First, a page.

Under FHA regulations, a mortgagee may submit a claim for FHA insurance benefits for a foreclosed single-family mortgage loan on the date that the deed to HUD is filed for record. The servicer must follow the procedures in Filing an MI Claim with FHA in F-1-06, Filing an MI Claim for a Liquidated Mortgage Loan or Acquired Property.
If specifically directed by FHA, the servicer may submit a claim without conveying title to the property to HUD. If this is the case, the servicer must follow the procedures in Filing an MI Claim for an FHA Mortgage Loan without Conveying Title to HUD in F-1-06, Filing an MI Claim for a Liquidated Mortgage Loan or Acquired Property.
If the servicer erroneously indicates its name on a claim form for the mortgage loan, FHA will transfer the funds directly to the servicer, rather than to Fannie Mae. When this occurs, the servicer must remit the funds to Fannie Mae immediately. Fannie Mae may impose a daily compensatory fee for delayed remittances of FHA claim settlements that are the result of the servicer's erroneous preparation of the claim form. For additional information see A1-4.2-02, Compensatory Fees for Delays in the Liquidation Process.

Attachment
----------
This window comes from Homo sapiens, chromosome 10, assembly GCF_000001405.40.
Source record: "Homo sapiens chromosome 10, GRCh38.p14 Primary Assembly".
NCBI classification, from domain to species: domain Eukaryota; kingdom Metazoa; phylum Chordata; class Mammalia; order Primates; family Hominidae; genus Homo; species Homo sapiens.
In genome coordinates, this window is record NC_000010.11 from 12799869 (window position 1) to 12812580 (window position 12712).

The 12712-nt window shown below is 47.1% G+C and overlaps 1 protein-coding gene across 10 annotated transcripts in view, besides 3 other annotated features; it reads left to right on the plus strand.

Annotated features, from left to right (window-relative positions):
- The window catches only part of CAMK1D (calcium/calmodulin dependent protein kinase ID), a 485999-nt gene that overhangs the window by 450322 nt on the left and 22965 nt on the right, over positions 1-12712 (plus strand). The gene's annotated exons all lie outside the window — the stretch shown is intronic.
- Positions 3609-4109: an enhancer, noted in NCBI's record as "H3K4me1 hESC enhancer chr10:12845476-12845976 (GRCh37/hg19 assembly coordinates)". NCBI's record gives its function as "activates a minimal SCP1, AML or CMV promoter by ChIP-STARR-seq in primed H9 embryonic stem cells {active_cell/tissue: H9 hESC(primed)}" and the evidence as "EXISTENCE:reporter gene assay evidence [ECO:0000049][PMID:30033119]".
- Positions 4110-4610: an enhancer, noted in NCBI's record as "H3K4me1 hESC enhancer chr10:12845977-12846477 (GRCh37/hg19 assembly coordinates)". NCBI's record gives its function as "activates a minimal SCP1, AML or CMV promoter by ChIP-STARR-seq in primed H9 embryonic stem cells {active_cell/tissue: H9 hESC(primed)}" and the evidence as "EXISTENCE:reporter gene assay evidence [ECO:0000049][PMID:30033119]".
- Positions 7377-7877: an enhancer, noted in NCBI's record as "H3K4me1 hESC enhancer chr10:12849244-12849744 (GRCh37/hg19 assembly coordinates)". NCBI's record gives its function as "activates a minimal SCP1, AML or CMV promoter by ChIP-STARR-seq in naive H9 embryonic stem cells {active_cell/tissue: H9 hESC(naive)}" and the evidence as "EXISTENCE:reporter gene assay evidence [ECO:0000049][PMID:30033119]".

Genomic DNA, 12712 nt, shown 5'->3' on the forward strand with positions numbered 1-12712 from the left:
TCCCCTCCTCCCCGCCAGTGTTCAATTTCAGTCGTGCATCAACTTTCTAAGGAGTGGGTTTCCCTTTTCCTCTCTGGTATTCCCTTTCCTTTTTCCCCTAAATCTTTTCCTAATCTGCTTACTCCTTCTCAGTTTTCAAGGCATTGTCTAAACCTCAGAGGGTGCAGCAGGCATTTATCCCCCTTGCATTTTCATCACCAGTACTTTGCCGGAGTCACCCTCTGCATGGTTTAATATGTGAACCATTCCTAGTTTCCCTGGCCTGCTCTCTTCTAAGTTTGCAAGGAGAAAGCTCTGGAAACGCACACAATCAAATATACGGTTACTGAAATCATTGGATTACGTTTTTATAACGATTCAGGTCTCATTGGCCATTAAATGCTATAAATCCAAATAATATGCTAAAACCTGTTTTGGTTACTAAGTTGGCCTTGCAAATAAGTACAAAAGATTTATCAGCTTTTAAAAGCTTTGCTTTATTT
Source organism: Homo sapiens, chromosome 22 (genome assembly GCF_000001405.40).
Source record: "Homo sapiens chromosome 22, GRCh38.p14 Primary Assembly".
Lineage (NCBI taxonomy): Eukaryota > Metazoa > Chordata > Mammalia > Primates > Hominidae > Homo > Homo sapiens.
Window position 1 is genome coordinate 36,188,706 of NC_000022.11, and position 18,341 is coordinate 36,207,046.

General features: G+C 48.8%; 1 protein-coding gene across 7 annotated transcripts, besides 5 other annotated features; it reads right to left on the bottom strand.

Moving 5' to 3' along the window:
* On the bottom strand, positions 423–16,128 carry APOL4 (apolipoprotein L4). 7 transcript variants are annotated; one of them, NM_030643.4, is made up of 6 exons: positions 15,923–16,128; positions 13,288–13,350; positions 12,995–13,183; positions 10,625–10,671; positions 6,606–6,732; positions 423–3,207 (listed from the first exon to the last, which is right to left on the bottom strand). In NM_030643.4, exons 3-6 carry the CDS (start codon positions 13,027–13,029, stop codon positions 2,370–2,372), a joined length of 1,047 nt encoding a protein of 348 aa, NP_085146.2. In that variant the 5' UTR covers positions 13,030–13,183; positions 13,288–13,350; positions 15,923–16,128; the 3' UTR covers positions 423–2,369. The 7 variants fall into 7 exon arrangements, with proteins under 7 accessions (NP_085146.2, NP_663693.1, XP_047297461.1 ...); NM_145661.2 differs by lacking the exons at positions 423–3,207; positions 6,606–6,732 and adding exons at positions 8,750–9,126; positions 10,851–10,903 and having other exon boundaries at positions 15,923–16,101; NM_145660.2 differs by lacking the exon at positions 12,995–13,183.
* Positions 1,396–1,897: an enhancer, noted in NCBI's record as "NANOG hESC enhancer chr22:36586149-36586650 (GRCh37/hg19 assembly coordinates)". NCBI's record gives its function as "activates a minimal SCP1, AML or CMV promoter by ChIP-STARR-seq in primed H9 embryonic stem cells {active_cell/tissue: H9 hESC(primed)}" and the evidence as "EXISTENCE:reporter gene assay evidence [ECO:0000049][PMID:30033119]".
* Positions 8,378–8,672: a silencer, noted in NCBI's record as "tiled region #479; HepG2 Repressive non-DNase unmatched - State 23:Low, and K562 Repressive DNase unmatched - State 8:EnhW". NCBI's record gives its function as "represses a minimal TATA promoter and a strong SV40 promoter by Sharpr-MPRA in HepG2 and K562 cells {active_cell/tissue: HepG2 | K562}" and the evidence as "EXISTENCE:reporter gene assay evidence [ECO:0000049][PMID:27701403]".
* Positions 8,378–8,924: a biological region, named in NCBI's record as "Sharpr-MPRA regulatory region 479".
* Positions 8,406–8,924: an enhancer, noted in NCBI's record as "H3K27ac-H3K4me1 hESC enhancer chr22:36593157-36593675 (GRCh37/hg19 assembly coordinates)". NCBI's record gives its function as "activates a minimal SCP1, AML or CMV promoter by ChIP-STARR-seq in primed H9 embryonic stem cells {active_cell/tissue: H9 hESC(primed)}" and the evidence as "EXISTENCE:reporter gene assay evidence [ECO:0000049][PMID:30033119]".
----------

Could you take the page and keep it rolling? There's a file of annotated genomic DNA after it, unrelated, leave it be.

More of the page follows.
If a servicer cannot convey title to HUD, submit the required title evidence or fiscal data, or file a supplemental claim within the time frames that FHA allows, it must follow the procedures in Requesting an Extension from FHA for Filing an MI Claim in F-1-06, Filing an MI Claim for a Liquidated Mortgage Loan or Acquired Property.
When Fannie Mae completes its final claim analysis for an FHA mortgage loan, it will notify the servicer if one of the following applies:
the servicer owes Fannie Mae any money, or
the servicer must purchase the property from Fannie Mae as the result of HUD’s refusal to accept conveyance of the property or outright denial of the claim.
Within 30 days after the date of Fannie Mae's notification, the servicer must resolve the issue or send Fannie Mae any money it owes.